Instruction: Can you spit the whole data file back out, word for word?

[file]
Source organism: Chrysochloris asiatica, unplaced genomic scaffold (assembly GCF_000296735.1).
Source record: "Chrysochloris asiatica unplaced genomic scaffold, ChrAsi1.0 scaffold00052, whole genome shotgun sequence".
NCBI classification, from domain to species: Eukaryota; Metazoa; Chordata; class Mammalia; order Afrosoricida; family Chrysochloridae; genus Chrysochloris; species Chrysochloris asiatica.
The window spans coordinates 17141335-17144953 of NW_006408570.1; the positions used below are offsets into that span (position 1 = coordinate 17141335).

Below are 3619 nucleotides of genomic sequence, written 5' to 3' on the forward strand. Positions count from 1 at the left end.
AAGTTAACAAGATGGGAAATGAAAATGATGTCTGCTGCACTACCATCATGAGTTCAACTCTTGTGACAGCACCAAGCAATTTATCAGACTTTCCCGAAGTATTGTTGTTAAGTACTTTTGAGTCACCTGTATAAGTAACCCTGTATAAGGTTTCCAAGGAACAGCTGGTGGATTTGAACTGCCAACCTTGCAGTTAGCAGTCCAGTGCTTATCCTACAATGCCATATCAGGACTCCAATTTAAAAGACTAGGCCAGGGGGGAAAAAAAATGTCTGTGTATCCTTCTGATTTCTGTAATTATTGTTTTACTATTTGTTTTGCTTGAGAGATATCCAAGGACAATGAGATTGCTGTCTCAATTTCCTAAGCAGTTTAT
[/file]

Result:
Source organism: Chrysochloris asiatica, unplaced genomic scaffold (assembly GCF_000296735.1).
Source record: "Chrysochloris asiatica unplaced genomic scaffold, ChrAsi1.0 scaffold00052, whole genome shotgun sequence".
NCBI classification, from domain to species: Eukaryota; Metazoa; Chordata; class Mammalia; order Afrosoricida; family Chrysochloridae; genus Chrysochloris; species Chrysochloris asiatica.
The window spans coordinates 17141335-17144953 of NW_006408570.1; the positions used below are offsets into that span (position 1 = coordinate 17141335).

Below are 3619 nucleotides of genomic sequence, written 5' to 3' on the forward strand. Positions count from 1 at the left end.
AAGTTAACAAGATGGGAAATGAAAATGATGTCTGCTGCACTACCATCATGAGTTCAACTCTTGTGACAGCACCAAGCAATTTATCAGACTTTCCCGAAGTATTGTTGTTAAGTACTTTTGAGTCACCTGTATAAGTAACCCTGTATAAGGTTTCCAAGGAACAGCTGGTGGATTTGAACTGCCAACCTTGCAGTTAGCAGTCCAGTGCTTATCCTACAATGCCATATCAGGACTCCAATTTAAAAGACTAGGCCAGGGGGGAAAAAAAATGTCTGTGTATCCTTCTGATTTCTGTAATTATTGTTTTACTATTTGTTTTGCTTGAGAGATATCCAAGGACAATGAGATTGCTGTCTCAATTTCCTAAGCAGTTTAT